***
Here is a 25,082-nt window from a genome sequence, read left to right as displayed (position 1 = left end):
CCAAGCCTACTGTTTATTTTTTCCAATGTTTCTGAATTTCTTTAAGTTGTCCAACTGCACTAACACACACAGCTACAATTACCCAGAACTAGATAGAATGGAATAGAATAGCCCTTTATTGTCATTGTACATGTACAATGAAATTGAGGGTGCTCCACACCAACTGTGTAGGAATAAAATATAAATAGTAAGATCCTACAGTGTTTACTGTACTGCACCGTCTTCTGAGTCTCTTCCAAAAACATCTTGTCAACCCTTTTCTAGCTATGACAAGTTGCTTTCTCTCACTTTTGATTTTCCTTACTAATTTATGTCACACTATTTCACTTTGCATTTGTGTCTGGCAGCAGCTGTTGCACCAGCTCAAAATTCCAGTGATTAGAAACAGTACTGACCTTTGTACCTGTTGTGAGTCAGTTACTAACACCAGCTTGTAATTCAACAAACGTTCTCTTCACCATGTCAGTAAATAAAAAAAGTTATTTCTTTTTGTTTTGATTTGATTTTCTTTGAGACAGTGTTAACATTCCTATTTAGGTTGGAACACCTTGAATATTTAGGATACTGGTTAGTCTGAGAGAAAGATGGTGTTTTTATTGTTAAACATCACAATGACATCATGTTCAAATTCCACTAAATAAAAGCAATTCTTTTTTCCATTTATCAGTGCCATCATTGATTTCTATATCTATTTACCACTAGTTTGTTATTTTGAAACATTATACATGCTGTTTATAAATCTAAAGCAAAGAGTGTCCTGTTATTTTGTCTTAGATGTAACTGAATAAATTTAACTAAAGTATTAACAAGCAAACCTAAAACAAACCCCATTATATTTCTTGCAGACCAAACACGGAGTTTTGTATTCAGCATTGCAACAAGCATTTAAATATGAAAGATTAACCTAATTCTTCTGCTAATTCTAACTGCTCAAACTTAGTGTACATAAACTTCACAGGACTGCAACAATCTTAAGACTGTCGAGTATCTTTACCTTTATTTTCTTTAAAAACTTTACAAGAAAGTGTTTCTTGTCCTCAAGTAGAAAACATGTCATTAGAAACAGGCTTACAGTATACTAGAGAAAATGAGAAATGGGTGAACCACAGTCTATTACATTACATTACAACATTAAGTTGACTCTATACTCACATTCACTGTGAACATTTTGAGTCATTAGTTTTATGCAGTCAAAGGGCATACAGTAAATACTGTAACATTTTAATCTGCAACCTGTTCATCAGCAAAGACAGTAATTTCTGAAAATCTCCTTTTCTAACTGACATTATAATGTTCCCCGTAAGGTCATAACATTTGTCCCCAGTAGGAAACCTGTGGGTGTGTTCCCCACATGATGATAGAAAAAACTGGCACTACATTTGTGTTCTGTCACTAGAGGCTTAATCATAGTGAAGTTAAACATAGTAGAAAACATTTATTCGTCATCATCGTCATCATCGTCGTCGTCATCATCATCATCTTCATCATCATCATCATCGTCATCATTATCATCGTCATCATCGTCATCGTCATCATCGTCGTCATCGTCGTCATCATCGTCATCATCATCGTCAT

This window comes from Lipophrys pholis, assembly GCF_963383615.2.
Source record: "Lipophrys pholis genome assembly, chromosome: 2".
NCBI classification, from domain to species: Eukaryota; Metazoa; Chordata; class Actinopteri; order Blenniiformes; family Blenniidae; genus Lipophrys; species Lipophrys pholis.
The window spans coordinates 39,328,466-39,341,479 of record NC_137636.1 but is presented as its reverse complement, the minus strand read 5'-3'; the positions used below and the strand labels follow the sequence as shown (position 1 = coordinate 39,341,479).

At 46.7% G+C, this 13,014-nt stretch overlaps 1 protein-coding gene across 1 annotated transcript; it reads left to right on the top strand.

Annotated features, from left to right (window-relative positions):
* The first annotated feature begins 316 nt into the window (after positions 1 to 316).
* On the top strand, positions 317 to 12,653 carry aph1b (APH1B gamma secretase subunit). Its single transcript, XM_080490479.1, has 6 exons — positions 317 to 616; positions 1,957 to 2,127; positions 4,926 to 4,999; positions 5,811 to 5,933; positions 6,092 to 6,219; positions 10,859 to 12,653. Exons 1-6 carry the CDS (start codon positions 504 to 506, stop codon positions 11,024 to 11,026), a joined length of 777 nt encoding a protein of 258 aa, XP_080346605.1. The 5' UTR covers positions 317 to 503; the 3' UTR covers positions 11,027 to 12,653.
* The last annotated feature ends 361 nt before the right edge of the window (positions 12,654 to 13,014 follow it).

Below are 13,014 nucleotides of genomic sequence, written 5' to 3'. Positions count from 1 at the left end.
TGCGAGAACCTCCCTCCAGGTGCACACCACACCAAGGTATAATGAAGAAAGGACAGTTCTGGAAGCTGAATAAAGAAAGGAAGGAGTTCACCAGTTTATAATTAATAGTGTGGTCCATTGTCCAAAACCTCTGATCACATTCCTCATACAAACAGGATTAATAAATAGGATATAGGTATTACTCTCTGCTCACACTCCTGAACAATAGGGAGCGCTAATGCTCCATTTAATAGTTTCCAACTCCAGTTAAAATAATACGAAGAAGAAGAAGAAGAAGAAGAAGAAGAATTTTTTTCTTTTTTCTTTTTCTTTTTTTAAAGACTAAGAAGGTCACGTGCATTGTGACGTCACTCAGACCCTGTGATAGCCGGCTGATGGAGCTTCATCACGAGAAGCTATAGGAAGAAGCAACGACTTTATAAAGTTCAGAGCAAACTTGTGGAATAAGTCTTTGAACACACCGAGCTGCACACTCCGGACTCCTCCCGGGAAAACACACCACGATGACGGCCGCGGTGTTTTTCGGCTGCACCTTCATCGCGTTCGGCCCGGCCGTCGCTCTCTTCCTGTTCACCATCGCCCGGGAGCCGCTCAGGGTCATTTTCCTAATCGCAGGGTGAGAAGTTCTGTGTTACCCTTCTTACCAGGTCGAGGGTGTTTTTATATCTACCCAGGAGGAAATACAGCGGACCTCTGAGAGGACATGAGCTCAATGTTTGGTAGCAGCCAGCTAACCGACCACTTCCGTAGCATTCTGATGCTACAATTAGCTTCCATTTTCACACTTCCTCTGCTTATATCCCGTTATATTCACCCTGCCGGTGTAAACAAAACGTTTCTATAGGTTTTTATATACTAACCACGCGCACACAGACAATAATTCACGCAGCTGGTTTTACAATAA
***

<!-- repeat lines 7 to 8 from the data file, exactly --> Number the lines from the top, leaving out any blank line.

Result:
At 46.7% G+C, this 13,014-nt stretch overlaps 1 protein-coding gene across 1 annotated transcript; it reads left to right on the top strand.

Annotated features, from left to right (window-relative positions):